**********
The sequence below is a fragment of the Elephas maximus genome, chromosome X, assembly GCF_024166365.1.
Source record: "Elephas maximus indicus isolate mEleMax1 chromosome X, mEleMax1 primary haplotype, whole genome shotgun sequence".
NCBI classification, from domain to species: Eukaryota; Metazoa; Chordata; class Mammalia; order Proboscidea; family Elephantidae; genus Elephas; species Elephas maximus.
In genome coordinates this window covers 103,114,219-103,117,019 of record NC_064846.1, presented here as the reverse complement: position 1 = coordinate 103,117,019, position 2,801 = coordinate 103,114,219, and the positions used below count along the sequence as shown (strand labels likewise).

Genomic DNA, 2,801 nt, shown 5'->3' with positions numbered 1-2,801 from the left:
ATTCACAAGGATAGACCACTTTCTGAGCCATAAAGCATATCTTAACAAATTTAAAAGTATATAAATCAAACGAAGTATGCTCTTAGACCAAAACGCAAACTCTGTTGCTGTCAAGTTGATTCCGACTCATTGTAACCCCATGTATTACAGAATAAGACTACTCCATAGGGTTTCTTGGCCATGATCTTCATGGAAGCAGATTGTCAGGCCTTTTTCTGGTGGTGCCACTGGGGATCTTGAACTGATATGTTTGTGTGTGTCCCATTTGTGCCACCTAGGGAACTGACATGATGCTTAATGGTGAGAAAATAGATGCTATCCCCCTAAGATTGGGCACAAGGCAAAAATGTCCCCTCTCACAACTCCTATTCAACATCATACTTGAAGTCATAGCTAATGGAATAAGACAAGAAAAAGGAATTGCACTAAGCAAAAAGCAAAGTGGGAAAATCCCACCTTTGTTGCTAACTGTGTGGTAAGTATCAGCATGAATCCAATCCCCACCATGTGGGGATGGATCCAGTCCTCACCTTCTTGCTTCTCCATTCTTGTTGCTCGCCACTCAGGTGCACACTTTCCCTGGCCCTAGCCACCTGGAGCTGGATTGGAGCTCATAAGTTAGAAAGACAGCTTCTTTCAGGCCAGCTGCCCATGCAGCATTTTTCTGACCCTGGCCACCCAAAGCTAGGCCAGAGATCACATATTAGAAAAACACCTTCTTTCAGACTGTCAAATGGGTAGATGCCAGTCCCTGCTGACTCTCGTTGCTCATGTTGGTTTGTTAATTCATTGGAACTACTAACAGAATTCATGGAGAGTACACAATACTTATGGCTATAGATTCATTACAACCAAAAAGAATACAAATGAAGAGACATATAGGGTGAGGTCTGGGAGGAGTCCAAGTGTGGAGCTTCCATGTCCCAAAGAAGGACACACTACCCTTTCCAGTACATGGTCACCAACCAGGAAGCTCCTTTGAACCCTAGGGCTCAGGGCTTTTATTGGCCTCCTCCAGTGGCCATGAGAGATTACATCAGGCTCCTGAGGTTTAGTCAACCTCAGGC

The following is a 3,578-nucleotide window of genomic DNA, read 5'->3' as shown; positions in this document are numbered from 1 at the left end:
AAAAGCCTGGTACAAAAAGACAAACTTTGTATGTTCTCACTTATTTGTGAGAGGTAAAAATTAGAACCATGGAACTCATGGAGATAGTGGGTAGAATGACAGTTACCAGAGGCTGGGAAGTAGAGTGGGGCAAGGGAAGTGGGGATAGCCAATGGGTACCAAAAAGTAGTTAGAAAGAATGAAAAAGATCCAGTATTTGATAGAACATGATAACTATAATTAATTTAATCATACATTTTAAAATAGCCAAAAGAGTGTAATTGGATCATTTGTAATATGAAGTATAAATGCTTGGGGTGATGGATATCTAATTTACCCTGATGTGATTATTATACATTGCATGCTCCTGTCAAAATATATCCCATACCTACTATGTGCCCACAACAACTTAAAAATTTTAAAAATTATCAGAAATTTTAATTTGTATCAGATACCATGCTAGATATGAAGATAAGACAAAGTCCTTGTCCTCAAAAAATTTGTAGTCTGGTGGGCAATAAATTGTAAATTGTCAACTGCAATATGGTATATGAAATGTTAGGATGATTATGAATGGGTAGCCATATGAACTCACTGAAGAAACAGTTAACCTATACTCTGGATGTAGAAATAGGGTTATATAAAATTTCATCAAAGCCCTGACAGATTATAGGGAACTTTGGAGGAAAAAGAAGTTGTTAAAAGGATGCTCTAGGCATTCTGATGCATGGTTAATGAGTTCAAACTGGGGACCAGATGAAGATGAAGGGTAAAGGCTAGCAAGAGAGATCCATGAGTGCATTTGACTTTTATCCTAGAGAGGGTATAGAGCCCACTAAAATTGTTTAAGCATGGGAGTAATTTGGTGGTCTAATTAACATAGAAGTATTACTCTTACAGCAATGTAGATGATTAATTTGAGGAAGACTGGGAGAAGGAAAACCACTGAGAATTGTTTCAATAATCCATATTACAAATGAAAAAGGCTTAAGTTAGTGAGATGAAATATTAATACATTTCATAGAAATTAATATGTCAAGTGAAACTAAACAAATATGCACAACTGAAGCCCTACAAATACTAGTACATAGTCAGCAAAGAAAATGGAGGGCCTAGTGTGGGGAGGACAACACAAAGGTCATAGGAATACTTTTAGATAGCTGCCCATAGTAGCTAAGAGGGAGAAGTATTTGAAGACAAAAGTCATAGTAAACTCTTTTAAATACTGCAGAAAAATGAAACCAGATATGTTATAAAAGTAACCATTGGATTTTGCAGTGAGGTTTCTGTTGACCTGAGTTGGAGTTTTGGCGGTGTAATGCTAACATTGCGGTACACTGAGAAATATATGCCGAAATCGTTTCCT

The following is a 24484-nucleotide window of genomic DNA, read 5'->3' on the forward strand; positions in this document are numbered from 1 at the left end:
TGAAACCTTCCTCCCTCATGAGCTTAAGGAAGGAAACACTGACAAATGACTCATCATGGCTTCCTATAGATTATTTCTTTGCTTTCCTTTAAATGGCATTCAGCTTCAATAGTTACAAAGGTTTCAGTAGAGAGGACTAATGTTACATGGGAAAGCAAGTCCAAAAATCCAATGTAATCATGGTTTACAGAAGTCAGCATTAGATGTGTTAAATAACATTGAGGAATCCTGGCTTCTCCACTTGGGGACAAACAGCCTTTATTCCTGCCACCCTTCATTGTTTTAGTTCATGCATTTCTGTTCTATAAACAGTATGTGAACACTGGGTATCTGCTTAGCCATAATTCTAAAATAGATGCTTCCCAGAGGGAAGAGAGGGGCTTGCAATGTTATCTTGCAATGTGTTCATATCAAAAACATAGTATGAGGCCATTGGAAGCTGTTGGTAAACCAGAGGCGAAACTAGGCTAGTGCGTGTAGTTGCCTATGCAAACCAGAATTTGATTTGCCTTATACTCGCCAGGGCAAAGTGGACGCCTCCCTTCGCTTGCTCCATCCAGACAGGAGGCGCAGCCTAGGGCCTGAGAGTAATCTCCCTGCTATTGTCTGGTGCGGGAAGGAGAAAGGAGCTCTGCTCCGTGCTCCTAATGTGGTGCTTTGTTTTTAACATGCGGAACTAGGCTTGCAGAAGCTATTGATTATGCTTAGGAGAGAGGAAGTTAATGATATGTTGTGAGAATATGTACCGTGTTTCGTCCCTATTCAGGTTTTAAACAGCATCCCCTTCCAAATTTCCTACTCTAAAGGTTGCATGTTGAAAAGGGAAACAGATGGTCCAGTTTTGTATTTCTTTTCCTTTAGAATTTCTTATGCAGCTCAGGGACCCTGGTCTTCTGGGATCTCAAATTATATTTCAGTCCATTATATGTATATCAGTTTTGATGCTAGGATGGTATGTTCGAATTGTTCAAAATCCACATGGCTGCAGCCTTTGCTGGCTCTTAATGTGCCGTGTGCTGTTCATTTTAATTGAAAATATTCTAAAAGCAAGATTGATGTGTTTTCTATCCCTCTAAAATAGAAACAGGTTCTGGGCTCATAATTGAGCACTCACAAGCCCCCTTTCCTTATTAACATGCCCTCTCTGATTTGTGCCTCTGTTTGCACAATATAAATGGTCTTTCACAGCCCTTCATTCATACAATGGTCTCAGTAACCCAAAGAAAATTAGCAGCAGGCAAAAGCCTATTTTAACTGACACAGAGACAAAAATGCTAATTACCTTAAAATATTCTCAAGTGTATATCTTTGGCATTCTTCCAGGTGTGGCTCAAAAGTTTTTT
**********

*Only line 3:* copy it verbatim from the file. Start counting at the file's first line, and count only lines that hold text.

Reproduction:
NCBI classification, from domain to species: Eukaryota; Metazoa; Chordata; class Mammalia; order Proboscidea; family Elephantidae; genus Elephas; species Elephas maximus.